Industry wants and needs to halve its emissions by 2030 in line with the German federal government’s requirements. Lightweight design can make a significant contribution in this respect, enabling many tons of CO2 to be saved per year. As part of the COOPERATE project (short for CO2-neutral, lifetime-optimized, short-fiber-reinforced thermoplastics for dynamic applications), the partners are working on reducing CO2 emissions in the design of lightweight vehicle components that must be able to withstand high mechanical and dynamic loads. These include, for example, load-bearing plastic components, such as engine mounts or coupling rods, as part of the chassis. In order to reduce the need for CO2 in the production of plastic components, the project partners are combining two approaches. Firstly, they are substituting fossil-based plastics for bio-based ones (i.e., fiber-reinforced biopolymers). The latter are made from renewable raw materials, such as agricultural by-products. One aspect of the project involves optimizing a biopolyamide derived from linseed oil to be used in durable, lightweight components that are subject to vibrations. Secondly, the researchers are reducing environment-damaging greenhouse gas emissions by developing a material-specific design and reducing the amount of material used. The partners are therefore developing improved methods for designing components favoring a more economical use of materials. The stress resistance of the material is one factor that must be considered in this process. The target is to reduce the amount of material used by 20 to 30 percent. This in turn will lead to a reduction in the energy required to heat and melt the materials in the manufacturing process.
“Environmentally friendly substitutes can reduce CO2 emissions by more than 50 percent throughout the entire life cycle. We are focusing on the matrix material in the composite and are halving the emissions there in comparison to conventional plastics, achieving 4.5 kg of CO2 per kg of product weight versus 9 kg of CO2 per kg of product weight,” says Georg Stoll, project manager and researcher at Fraunhofer LBF in Darmstadt. “The subsequent decrease in vehicle weight also means that less drive power is required, which in turn reduces the carbon footprint.” Fraunhofer LBF is working on optimizing the design process and substituting fossil-based materials together with BOGE Elastmetall GmbH (a manufacturer of vibration control systems and plastic components for the automotive industry), TECNARO GmbH (a company that develops biopolymers and biocomposites from renewable raw materials) and the Chair of Carbon Composites (LCC) at the Technical University of Munich. The German Federal Ministry for Economic Affairs and Climate Action (BMWK) is funding the project.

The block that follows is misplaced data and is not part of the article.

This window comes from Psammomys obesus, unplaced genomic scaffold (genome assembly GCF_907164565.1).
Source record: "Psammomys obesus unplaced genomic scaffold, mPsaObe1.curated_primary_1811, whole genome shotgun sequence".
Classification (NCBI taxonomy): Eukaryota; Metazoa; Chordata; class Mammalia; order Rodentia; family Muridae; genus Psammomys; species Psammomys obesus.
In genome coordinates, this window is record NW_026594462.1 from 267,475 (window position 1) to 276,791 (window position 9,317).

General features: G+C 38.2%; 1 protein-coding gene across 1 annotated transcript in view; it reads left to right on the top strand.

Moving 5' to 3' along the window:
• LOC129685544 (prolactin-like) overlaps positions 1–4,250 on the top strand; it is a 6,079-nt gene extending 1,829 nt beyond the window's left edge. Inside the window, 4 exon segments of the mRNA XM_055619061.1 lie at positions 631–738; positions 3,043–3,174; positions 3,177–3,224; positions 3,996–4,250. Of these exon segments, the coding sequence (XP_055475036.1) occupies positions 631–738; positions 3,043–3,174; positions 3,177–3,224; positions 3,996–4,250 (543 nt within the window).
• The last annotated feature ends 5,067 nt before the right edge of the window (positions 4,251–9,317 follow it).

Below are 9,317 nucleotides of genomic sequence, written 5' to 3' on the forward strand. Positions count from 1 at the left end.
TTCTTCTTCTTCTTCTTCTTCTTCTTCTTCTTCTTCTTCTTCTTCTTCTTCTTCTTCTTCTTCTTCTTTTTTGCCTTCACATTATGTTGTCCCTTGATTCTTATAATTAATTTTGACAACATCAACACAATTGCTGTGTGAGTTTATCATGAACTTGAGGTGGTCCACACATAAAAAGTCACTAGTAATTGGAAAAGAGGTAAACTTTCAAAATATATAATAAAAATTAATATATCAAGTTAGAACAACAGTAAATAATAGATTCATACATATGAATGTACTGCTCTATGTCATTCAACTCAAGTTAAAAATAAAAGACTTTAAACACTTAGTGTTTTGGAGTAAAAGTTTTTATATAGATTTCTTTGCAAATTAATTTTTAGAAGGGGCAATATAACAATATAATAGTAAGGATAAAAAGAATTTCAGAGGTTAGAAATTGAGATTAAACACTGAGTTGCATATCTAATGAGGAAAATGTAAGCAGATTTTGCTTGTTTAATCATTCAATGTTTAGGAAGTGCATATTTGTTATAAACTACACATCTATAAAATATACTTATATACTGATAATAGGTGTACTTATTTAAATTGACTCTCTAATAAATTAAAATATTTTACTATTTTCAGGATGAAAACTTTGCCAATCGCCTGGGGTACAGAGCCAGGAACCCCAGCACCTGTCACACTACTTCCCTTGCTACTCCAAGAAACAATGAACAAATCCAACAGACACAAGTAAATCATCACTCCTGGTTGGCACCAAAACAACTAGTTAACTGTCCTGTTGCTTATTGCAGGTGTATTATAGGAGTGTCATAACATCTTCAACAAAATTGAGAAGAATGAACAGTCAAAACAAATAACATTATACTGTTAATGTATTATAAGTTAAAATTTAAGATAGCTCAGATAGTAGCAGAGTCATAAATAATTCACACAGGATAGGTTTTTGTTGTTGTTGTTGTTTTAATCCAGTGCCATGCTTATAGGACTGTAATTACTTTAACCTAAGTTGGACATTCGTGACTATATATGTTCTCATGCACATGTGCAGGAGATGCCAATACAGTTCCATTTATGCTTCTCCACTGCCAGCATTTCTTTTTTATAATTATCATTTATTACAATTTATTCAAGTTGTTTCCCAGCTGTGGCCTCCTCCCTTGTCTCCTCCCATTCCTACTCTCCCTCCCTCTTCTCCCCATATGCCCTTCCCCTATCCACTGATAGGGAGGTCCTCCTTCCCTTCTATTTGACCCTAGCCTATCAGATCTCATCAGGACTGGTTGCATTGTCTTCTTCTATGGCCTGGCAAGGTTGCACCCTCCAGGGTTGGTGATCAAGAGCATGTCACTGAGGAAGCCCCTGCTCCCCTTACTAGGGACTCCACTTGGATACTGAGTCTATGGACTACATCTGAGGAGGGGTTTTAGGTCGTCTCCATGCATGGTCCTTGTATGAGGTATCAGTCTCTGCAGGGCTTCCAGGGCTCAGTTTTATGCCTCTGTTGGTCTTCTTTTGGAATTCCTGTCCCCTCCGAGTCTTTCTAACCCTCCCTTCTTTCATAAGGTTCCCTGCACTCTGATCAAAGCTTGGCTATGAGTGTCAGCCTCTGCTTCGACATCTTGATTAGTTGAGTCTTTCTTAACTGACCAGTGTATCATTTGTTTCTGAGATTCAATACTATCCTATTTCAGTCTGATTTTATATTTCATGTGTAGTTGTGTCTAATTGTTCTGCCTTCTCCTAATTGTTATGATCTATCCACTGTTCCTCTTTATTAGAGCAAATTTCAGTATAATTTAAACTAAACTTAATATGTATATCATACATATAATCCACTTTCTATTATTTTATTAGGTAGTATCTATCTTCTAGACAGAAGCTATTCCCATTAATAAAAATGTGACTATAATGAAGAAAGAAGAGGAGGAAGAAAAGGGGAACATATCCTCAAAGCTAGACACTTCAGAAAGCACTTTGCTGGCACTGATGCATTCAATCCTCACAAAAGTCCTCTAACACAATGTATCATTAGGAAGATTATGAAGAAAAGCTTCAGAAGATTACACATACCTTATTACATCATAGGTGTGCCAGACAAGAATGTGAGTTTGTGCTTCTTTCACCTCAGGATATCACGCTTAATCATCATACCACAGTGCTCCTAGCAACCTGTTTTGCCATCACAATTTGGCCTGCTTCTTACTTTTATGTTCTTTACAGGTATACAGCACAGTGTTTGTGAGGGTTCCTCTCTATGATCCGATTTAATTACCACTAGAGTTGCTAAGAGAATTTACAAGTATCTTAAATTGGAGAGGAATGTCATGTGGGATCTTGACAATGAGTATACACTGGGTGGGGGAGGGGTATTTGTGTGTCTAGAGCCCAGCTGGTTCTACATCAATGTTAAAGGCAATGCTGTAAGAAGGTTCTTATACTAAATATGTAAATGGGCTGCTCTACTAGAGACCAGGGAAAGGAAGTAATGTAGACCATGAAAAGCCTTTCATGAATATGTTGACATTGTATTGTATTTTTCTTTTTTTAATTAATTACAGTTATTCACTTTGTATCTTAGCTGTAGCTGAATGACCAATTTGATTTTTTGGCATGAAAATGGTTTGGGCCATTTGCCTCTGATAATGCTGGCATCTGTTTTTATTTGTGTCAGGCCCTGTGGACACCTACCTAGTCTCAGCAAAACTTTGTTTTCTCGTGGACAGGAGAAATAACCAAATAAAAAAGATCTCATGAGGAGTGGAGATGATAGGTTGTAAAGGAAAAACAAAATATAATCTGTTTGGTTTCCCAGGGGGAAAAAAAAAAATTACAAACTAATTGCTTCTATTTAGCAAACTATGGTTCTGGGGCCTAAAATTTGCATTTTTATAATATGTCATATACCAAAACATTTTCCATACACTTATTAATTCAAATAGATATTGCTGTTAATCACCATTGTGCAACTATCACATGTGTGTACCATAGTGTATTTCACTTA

Better life cycle assessment and greater sustainability in product development
New calculation methods that take into account the influences of manufacturing on the quasi-static and cyclical behavior of the materials are also being developed as part of the project. Using these enhanced simulation methods, it is possible to estimate material properties, such as rigidity and strength, based on the arrangement of the fibers in the component, for example. “We are simulating both the manufacturing process and component behavior. This enables us to determine — right from the virtual design and development process — how to design the component so that less material is used,” explains the researcher. Fraunhofer LBF and the LCC at the Technical University of Munich are developing the required models for characterizing material behavior in the finished component, which are based on experimental data collected by Fraunhofer LBF and data provided by BOGE Elastmetall GmbH.
Specimen geometries made of the biopolymer are currently being manufactured using the injection molding process and characterized on test benches at Fraunhofer LBF. The tests are providing important insights into the influence of temperature, humidity and notch radii in the component geometry on the rigidity and structural durability of the material. The acoustic and vibration characteristics are also taken into account in order to be able to effectively reduce or completely suppress unwanted vibrations and disruptive noise. After all, future plastic fittings or door panels should not rattle, and any engine noise should ideally be imperceptible to vehicle occupants. Tests are being carried out on a prototype coupling rod. The aim is to optimize its shape over the course of the project in order to reduce material usage. “The performance capabilities of biopolymers are continuously improving, and nowadays bio-based plastics have almost the same properties as their fossil-based counterparts, which have undergone decades of optimization. Nevertheless, designing a sustainable component that can support the same loads as a component made of greenhouse gas-intensive materials — while weighing less — is still a great challenge,” explains Stoll.
The project partners want to use the new, resource-efficient methods and improved material properties for lightweight design to pave the way for the use of biopolymers in other technology sectors and application fields, such as mechanical engineering.